- Contributed by
- People in story:
- Ron Cavanagh
- Location of story:
- Newcastle Upon Tyne
- Background to story:
- Article ID:
- Contributed on:
- 26 July 2004
This story was submitted to the BBC People's War website by Alex Bent on behalf of Ron Cavanagh and has been added with his permission. The author fully understands the BBC People's War projects and its aim to create the largest online archive of stories of a nation at war.
A child of Byker, Newcaslte Upon Tyne, I was to be 5 years and 6 months old when the war began. My first direct memory was a Sunday in September when a lady and gentleman dressed in dark blue uniforms and wearing tin hats ran into the street blowing upon their tin whistles and advising us to get under the dining room table and pack furniture such as settees and easy chairs around us. We were not to emerge until an “all clear siren” was to be heard. For me this was the first of many I would hear living as I did near the local industries such as the shipyards, Parsons factory, and Pearson Engineering works.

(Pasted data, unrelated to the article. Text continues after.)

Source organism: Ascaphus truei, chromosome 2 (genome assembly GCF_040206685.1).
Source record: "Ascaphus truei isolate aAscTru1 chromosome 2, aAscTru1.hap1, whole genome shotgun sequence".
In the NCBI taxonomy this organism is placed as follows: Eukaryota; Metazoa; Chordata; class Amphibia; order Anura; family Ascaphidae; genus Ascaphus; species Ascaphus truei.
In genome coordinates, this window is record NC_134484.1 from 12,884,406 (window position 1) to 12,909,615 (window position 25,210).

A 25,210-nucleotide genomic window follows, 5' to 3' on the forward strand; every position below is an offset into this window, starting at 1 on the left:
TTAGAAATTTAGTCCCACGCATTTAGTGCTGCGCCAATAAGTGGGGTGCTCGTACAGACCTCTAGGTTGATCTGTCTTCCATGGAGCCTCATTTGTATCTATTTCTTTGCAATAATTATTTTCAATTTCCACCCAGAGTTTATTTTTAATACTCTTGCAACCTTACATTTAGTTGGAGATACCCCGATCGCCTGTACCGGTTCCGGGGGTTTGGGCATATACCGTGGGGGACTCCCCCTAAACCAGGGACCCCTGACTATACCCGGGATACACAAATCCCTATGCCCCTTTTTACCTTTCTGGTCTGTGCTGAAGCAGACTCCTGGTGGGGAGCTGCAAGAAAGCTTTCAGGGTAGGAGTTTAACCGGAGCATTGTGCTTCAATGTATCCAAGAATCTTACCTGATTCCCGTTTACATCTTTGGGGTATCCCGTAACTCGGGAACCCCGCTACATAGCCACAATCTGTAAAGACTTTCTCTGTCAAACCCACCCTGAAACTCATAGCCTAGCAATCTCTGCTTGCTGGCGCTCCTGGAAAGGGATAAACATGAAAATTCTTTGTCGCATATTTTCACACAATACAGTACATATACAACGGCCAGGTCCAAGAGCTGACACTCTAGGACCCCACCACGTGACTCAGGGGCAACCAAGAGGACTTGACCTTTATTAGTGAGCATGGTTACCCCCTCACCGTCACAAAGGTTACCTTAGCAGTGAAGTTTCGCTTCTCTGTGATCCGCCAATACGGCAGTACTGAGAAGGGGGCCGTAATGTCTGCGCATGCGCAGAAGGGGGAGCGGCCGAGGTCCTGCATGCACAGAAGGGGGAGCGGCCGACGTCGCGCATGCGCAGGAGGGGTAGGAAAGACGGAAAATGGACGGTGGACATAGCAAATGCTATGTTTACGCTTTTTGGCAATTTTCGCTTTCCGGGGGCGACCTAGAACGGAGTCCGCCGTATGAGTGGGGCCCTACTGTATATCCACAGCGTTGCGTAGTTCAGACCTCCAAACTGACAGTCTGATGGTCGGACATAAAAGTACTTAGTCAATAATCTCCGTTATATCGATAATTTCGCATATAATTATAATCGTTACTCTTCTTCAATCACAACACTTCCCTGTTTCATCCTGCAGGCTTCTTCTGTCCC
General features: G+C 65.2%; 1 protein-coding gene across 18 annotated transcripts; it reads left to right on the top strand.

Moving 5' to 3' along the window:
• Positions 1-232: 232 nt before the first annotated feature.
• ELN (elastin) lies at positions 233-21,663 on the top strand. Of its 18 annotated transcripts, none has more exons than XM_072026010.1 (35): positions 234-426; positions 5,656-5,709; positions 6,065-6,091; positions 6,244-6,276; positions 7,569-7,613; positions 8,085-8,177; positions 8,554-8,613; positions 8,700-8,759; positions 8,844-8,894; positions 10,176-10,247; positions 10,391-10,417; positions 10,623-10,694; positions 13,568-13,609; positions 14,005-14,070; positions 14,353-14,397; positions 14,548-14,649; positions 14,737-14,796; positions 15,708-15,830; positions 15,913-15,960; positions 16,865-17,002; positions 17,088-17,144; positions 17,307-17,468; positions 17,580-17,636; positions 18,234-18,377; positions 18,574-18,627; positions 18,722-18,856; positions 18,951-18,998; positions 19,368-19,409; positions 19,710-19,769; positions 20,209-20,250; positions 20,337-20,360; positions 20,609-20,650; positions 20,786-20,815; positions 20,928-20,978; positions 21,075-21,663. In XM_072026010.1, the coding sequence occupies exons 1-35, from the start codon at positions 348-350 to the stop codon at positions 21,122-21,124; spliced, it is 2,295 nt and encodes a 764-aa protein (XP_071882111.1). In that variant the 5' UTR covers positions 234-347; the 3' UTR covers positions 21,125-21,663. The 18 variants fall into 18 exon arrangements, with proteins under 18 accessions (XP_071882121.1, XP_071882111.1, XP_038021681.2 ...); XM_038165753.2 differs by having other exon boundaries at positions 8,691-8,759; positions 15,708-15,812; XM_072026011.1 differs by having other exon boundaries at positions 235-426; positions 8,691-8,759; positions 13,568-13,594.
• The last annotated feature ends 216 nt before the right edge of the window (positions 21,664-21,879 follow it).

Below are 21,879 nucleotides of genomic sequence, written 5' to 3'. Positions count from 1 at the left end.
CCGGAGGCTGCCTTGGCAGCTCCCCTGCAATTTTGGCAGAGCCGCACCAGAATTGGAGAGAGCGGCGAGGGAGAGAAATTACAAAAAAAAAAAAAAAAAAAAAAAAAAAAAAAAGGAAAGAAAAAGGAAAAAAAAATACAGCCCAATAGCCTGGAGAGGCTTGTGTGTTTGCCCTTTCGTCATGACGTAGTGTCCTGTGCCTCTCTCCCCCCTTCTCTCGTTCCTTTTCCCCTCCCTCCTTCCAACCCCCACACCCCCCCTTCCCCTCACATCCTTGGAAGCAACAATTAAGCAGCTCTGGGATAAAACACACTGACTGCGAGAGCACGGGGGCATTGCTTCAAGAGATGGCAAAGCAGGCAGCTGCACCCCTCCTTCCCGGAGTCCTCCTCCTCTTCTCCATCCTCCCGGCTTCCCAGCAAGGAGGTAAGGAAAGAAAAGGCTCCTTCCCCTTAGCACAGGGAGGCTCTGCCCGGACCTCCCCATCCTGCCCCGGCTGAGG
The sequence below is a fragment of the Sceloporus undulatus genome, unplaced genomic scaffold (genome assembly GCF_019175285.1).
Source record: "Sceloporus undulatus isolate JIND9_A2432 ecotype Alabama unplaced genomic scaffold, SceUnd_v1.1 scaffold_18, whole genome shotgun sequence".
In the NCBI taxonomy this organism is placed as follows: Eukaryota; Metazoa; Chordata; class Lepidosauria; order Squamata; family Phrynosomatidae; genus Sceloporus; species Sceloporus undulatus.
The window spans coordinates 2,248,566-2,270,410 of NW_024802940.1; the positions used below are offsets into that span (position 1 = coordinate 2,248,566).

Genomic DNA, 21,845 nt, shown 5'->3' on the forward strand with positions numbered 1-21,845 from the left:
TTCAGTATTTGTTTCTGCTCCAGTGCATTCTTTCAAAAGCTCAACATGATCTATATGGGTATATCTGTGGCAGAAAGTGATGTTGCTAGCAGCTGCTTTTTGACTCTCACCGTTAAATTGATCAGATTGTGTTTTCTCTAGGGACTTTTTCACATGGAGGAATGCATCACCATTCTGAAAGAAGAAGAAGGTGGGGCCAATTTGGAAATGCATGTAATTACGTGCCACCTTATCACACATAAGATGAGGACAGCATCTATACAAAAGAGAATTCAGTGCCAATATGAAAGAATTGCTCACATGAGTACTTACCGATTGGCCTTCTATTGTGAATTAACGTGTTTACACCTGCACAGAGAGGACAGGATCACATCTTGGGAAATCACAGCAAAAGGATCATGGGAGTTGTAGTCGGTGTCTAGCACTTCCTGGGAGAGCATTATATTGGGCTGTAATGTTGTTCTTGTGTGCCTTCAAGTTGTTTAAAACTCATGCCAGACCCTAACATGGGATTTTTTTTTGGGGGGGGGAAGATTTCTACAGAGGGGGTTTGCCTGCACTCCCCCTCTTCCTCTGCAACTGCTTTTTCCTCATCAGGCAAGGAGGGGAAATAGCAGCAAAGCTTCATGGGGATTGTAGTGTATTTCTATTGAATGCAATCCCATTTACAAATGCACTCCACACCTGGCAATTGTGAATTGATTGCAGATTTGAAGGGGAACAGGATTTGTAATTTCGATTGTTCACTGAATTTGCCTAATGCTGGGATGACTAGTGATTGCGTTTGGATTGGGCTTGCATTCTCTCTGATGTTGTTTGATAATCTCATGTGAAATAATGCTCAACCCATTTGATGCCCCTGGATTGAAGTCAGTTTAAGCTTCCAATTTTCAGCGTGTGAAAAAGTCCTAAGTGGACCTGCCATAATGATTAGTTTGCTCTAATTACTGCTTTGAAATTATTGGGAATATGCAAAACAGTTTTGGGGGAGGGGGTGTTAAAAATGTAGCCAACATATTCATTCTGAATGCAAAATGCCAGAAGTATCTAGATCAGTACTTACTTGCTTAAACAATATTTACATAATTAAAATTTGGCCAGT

My father worked as a joiner in the ship yard and was exempt from military service due to the need to have such people available to build - and repair - the many military ships and merchant navy vessels. My uncle was in the same category as he was a specialist with the furnaces at Parsons.
Often, my father would be away at the yard for days on end and all he would say was that there was a lot of work to be done. Later I found out that damaged ships had to be repaired as quickly as possible so as they could be back in service rapidly. It made it difficult sometimes when people lost family at the front either by death, “missing” or prisoner and some would say that folk such as my father were shirking.
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